A Look at Other Peoples’ Money — Part III 👀

If you’re getting tired of reading about my finances all the time like I am, today you’re getting break ;)

WOO! 💰💰💰

Our series where we showcase snapshots of other peoples’ money in our community, from the older, to the younger, to the single, to the married, to the fabulously wealthy – all in an attempt to broaden our perspectives better.

Last time we featured a Hebrew software engineer on the site, a traveling ICU Registered Nurse, a millionaire who doesn’t feel like a millionaire, and a 64 year old real estate investor who used to be homeless and penniless just 18 years ago, and is now a budding millionaire herself!

The time before that we featured a newbie financial advisor, a risk taker who loves to invest gamble in bitcoin and poker, the budget of my wife circa 1995 (hah!), and then a woman from Kyrgyzstan who only needs $808/mo to live off (!!!).

And today should be just as juicy :)

Up on the docket: a 33 y/o with 3 kids all under the age of 3, a breadwinning pharmacist mom, a 43 y/o half-a-millionairess, a married couple with a million-and-a-half, and a pair of 60+ year old GDINKs (Gay, Dual Income No Kids) living out in the San Francisco area.

All comments and constructive commentary welcome!


Snapshot #1: The 33 y/o with 3 kids all under 3!

net worth snapshot father of 3



I just wanted to share some good news and say thanks because you certainly contributed to my success!

I hit the $500k in assets milestone!! ($353k net worth)

A few quick facts:

  • 33, married with 3 kids age 3 and under
  • One income household
  • Paid cash for the last 3 cars I have bought (the last car I bought was $7,200 paid in cash with leather seats, sunroof and an amazing sound system!) That is an interesting story in itself. TL;DR: I think it was involved in a crime at some point before I owned it…
  • Only debt is $147k mortgage at 3.1% with 19 years left
  • I have never ‘budgeted’ in my life I tried using YNAB for about 3 weeks before I called it quits
  • I max out 401(k), 2 Roth IRAs and an HSA every year (for the last 2-3 years)
  • It was definitely a combination of hard work and luck. Luck in that I found a job during the financial crisis in 2008 that was in an industry that not only wasn’t struggling, but at the time was flourishing with lots of opportunity for growth, thereby allowing us to buy a house at a ridiculous price with an insanely low interest rate.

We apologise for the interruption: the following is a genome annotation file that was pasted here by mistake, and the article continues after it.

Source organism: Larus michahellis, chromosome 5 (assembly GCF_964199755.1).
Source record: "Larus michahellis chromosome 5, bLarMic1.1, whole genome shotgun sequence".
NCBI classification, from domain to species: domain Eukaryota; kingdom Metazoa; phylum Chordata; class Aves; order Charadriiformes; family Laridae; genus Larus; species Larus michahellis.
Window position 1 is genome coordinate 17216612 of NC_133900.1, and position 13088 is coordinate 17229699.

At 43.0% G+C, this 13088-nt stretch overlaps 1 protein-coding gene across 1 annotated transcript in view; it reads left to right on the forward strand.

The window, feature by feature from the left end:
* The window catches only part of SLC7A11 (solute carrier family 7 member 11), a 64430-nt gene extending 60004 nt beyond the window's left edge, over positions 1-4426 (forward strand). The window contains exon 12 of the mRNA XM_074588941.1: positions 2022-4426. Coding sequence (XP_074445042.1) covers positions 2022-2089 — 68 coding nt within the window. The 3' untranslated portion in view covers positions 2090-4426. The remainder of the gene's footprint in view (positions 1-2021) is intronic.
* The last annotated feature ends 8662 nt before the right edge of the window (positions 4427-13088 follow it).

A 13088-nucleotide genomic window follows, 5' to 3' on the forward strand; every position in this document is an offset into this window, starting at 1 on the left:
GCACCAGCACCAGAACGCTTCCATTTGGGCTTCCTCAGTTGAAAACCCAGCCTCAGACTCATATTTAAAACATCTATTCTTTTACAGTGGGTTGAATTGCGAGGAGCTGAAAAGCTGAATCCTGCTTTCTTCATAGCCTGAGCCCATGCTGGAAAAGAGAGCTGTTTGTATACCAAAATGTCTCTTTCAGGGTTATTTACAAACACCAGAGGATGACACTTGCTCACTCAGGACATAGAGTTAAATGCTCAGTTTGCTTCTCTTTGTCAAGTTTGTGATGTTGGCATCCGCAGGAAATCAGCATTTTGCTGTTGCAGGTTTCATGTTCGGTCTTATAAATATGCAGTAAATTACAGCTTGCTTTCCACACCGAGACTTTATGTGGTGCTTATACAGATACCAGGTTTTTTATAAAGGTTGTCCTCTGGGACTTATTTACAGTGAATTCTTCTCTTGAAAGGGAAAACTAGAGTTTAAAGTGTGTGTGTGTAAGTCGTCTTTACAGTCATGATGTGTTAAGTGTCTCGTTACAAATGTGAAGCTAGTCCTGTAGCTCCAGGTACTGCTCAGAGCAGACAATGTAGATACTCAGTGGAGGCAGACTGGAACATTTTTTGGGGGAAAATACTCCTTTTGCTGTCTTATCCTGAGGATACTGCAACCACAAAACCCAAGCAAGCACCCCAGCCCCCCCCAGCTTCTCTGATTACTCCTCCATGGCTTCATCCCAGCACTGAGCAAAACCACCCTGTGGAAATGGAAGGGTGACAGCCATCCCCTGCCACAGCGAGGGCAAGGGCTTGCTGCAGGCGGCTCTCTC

My salary progression went something like this:

  • 2008- $28k (not a typo…first ‘adult’ job after college)
  • 2009- $29k
  • 2010- $30k
  • 2011- $50k- new job (during the interview they straight up asked me what I wanted to be paid and at the time I thought that was an astronomical amount…)
  • 2012- $57k- new job
  • 2013- $62k- promotion
  • 2014- $73k-raise
  • 2015- $81k- raise
  • 2016- $88k- raise
  • 2017- $100k- new job
  • 2018- $120k- new job

Over that time I worked my @$$ off getting my MBA, and 4 professional certifications, but I do attribute a lot to being fortunate enough to work for good companies.

I picked up a ton of habits/tips/motivation from you and others in the personal finance blogosphere. Thank you!!

– Anonymous

PS: the spike you see in the chart attached is just bringing in accounts to Personal Capital

PPS: other salient facts: in the 8 months leading up to our wedding we paid off $18k in credit card debt because we wanted to start fresh without anything hanging over our heads. We celebrated with a $4 bottle of champagne :) Additionally, I paid my entire MBA out of pocket as the company I was working for didn’t offer any tuition reimbursement.

That salary progression is incredible!! Job hopping gets a bad rap with our generation, but it’s hard to ignore when you see numbers like that..

Also love the $4 champagne celebration, haha… I had to tweet that out when I read it, and within hours it got over 100 “likes” :)


Snapshot #2: The Breadwinning Pharmacist Mom

frugal pharmacist net worthfrugal pharmacist net worth graph[Click images to enlarge… net worth spreadsheet is the one we give out here on the site :)]


Paid off my house in 2014. Single (higher) income. Medical professional.

I’ve only been tracking since April. I’ve seen net worth go from $411k to $460k end of April to end of August.

I began tracking because I wanted to get a better idea of how quickly things were growing and if and when it might be realistic to expect to live more off of our savings/investments vs. work. I have used things link Mint and, since April, Personal Capital, but I wanted something more concrete that let me look at specific savings areas vs. bulk net worth.